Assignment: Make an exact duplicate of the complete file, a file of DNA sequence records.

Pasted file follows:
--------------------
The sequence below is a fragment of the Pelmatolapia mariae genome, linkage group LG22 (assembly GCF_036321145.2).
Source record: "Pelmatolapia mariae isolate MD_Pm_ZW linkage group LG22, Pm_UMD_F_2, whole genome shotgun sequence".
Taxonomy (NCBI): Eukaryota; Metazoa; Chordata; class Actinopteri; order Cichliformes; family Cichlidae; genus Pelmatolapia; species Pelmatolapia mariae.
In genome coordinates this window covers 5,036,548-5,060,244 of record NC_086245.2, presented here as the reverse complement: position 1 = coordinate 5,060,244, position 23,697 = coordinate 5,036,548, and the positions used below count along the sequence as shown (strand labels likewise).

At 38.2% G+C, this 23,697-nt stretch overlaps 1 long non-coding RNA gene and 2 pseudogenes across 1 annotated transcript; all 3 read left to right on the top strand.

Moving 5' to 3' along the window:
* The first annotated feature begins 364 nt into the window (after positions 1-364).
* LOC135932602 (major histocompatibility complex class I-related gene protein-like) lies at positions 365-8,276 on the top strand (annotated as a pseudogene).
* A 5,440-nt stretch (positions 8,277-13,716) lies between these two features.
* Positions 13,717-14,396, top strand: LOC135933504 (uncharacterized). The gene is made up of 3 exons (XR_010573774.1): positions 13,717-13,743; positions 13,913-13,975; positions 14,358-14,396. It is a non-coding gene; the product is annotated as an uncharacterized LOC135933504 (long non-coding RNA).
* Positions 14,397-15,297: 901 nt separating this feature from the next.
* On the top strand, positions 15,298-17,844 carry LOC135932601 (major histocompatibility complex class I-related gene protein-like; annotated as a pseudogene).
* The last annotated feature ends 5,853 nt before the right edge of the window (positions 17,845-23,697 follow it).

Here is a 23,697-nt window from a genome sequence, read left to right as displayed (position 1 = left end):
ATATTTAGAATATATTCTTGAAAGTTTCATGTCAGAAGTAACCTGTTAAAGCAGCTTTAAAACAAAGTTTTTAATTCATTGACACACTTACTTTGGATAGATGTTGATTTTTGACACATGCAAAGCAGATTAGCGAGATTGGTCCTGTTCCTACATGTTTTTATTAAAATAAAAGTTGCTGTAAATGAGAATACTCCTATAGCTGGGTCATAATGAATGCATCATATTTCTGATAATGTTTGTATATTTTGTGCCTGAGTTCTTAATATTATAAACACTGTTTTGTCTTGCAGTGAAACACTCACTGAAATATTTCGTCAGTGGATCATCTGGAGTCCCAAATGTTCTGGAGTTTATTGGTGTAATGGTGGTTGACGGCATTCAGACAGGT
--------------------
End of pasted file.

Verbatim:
The sequence below is a fragment of the Pelmatolapia mariae genome, linkage group LG22 (assembly GCF_036321145.2).
Source record: "Pelmatolapia mariae isolate MD_Pm_ZW linkage group LG22, Pm_UMD_F_2, whole genome shotgun sequence".
Taxonomy (NCBI): Eukaryota; Metazoa; Chordata; class Actinopteri; order Cichliformes; family Cichlidae; genus Pelmatolapia; species Pelmatolapia mariae.
In genome coordinates this window covers 5,036,548-5,060,244 of record NC_086245.2, presented here as the reverse complement: position 1 = coordinate 5,060,244, position 23,697 = coordinate 5,036,548, and the positions used below count along the sequence as shown (strand labels likewise).

At 38.2% G+C, this 23,697-nt stretch overlaps 1 long non-coding RNA gene and 2 pseudogenes across 1 annotated transcript; all 3 read left to right on the top strand.

Moving 5' to 3' along the window:
* The first annotated feature begins 364 nt into the window (after positions 1-364).
* LOC135932602 (major histocompatibility complex class I-related gene protein-like) lies at positions 365-8,276 on the top strand (annotated as a pseudogene).
* A 5,440-nt stretch (positions 8,277-13,716) lies between these two features.
* Positions 13,717-14,396, top strand: LOC135933504 (uncharacterized). The gene is made up of 3 exons (XR_010573774.1): positions 13,717-13,743; positions 13,913-13,975; positions 14,358-14,396. It is a non-coding gene; the product is annotated as an uncharacterized LOC135933504 (long non-coding RNA).
* Positions 14,397-15,297: 901 nt separating this feature from the next.
* On the top strand, positions 15,298-17,844 carry LOC135932601 (major histocompatibility complex class I-related gene protein-like; annotated as a pseudogene).
* The last annotated feature ends 5,853 nt before the right edge of the window (positions 17,845-23,697 follow it).

Here is a 23,697-nt window from a genome sequence, read left to right as displayed (position 1 = left end):
ATATTTAGAATATATTCTTGAAAGTTTCATGTCAGAAGTAACCTGTTAAAGCAGCTTTAAAACAAAGTTTTTAATTCATTGACACACTTACTTTGGATAGATGTTGATTTTTGACACATGCAAAGCAGATTAGCGAGATTGGTCCTGTTCCTACATGTTTTTATTAAAATAAAAGTTGCTGTAAATGAGAATACTCCTATAGCTGGGTCATAATGAATGCATCATATTTCTGATAATGTTTGTATATTTTGTGCCTGAGTTCTTAATATTATAAACACTGTTTTGTCTTGCAGTGAAACACTCACTGAAATATTTCGTCAGTGGATCATCTGGAGTCCCAAATGTTCTGGAGTTTATTGGTGTAATGGTGGTTGACGGCATTCAGACAGGT